European Union member states must once again follow normal state aid rules from July, the European Commission reported on Thursday. At the start of the corona crisis, these rules were relaxed somewhat to help as many companies as possible get through the pandemic, but this is no longer the case, according to EU Commissioner Margrethe Vestager (Competition).
In normal times, strict rules apply to state aid to businesses to prevent unfair competition, but these were briefly published during the crisis. On March 19, 2020, just after the start of the lockdown in most EU countries, the European Commission decided to turn a blind eye to this support.
The scheme was originally due to expire at the end of that year, but it was extended three times. In October 2020, it was decided that the rules would apply until June 30, 2021. They were later extended again until the end of that year, and then again until the middle of that year.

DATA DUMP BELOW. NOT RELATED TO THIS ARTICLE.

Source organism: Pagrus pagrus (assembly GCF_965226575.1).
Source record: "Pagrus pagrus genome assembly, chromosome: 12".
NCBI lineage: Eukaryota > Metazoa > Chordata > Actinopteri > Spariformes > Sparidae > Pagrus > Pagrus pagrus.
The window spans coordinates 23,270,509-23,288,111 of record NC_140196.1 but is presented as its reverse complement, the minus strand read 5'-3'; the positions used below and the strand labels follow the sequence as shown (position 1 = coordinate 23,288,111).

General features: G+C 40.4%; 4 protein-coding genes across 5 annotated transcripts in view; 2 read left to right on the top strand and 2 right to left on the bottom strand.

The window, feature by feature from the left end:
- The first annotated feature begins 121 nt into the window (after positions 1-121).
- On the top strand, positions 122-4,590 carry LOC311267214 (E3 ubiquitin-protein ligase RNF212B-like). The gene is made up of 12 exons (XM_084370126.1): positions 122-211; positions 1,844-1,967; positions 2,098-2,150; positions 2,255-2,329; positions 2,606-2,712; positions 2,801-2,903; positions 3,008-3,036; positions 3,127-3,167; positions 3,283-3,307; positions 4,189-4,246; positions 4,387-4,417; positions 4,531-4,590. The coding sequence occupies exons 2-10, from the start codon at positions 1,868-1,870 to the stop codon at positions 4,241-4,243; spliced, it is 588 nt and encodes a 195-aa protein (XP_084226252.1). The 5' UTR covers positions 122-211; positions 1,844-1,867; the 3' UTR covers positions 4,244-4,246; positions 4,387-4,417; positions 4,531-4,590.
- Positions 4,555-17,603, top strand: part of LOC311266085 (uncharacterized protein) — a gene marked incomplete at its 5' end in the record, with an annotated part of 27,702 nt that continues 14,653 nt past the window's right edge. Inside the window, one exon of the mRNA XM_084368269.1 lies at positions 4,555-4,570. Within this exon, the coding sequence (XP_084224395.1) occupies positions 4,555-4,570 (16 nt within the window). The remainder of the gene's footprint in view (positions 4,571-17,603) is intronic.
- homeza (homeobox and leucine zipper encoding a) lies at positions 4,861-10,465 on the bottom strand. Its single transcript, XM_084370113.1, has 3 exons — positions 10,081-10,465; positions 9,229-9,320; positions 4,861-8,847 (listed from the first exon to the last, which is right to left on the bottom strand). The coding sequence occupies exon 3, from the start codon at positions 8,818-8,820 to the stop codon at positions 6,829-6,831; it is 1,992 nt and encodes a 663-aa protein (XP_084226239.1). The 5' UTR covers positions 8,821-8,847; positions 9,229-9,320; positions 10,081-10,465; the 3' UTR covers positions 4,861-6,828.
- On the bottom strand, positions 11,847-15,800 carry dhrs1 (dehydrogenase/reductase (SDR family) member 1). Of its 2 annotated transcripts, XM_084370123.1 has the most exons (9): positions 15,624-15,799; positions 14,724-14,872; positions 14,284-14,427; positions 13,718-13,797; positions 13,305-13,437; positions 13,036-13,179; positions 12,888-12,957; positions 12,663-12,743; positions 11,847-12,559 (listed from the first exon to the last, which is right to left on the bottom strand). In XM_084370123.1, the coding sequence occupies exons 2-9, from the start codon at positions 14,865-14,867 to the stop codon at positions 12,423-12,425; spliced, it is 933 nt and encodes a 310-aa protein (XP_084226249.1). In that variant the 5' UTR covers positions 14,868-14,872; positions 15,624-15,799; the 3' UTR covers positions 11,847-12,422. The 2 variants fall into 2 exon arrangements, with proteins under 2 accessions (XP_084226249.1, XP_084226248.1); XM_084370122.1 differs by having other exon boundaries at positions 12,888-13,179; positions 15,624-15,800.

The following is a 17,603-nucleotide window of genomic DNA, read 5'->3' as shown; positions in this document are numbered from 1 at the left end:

“During this period, we have approved 950 national schemes for a total amount of more than 3 trillion euros,” Vestager said. “Our data shows that 730 billion euros of this amount has indeed been spent. But after more than two years, the health crisis in Europe is finally almost under control and member states have lifted the restrictions.”
This is why the Commission no longer considers it necessary to provide additional support to businesses after 30 June. An investment regime will remain in place until the end of this year and companies can still count on a regime to increase their cushion until the end of 2023. “These are two important measures to revive the economy”, Vestager said.
Vestager stresses that no business will be cut overnight. The phase-out will be phased and likely to be fully completed by June 30, 2023. In addition, member states can use a crisis package to guide businesses through the Ukraine crisis.